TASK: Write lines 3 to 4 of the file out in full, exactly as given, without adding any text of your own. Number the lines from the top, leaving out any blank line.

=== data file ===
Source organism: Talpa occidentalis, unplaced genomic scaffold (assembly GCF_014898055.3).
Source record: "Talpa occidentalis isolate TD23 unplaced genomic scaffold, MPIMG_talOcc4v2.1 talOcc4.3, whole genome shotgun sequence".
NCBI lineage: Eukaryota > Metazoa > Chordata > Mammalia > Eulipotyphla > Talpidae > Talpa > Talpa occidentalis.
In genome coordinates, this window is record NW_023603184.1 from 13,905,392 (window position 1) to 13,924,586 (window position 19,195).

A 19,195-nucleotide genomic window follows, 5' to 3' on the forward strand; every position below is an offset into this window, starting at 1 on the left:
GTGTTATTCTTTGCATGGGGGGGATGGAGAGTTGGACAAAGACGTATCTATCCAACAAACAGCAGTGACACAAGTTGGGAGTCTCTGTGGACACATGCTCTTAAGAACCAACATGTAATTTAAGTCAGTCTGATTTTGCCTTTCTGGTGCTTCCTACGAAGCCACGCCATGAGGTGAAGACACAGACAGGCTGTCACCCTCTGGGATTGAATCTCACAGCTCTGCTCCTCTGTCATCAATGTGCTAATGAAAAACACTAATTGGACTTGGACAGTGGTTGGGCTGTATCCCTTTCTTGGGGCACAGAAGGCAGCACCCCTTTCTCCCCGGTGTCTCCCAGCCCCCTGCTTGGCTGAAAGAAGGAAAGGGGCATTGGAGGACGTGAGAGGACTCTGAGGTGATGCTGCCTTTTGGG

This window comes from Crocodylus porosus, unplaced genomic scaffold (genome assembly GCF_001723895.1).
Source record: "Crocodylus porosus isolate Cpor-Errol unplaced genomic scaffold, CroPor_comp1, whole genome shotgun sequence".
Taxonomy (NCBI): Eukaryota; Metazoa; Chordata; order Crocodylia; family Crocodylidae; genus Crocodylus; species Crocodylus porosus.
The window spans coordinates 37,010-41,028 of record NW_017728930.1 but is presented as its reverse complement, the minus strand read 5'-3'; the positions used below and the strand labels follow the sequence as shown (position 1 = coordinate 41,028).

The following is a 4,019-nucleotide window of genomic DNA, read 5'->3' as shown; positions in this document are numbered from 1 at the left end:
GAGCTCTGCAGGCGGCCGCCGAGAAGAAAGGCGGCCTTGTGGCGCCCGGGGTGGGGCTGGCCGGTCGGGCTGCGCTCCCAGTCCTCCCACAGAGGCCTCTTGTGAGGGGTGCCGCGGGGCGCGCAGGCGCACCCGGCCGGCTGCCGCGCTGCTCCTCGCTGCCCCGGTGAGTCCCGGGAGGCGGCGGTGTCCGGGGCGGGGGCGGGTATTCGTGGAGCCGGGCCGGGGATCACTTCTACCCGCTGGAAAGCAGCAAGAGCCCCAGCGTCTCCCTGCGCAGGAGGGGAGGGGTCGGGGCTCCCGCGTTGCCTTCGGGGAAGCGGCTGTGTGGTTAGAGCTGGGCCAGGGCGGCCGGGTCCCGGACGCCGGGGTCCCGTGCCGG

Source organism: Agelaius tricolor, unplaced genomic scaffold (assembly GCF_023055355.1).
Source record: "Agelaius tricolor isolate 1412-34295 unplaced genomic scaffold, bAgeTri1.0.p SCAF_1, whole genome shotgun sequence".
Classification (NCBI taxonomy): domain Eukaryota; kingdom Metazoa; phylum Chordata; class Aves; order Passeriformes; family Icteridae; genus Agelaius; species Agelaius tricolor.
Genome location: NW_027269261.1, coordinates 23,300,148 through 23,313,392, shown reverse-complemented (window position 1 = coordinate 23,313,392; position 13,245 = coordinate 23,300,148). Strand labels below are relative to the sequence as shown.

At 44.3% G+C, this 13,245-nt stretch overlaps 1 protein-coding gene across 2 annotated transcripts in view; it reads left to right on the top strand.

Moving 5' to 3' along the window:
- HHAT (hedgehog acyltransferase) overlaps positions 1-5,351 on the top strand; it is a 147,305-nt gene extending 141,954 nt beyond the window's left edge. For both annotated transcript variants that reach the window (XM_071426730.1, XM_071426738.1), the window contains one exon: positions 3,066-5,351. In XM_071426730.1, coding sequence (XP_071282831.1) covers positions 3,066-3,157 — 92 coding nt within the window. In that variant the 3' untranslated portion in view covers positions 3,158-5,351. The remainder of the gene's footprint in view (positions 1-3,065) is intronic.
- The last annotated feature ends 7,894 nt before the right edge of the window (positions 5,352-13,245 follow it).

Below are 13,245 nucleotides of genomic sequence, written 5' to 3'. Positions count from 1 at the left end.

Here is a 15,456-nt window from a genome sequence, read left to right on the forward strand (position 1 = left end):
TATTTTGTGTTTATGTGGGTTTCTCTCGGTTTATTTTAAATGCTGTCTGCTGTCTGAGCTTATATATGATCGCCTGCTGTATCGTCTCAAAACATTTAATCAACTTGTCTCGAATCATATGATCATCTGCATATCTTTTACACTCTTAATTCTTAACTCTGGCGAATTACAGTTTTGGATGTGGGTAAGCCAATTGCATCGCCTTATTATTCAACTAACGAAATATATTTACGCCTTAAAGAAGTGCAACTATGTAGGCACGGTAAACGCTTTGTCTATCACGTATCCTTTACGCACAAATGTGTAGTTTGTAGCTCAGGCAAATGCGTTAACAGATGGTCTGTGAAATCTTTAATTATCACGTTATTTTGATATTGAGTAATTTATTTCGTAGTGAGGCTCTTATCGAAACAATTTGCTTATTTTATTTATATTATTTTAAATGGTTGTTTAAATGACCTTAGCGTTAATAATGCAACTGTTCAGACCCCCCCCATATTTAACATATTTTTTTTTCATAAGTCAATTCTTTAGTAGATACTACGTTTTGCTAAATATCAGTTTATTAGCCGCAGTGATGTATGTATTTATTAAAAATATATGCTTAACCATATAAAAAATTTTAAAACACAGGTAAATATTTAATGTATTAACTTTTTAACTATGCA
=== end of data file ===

NCBI lineage: Eukaryota > Metazoa > Chordata > Mammalia > Eulipotyphla > Talpidae > Talpa > Talpa occidentalis.
In genome coordinates, this window is record NW_023603184.1 from 13,905,392 (window position 1) to 13,924,586 (window position 19,195).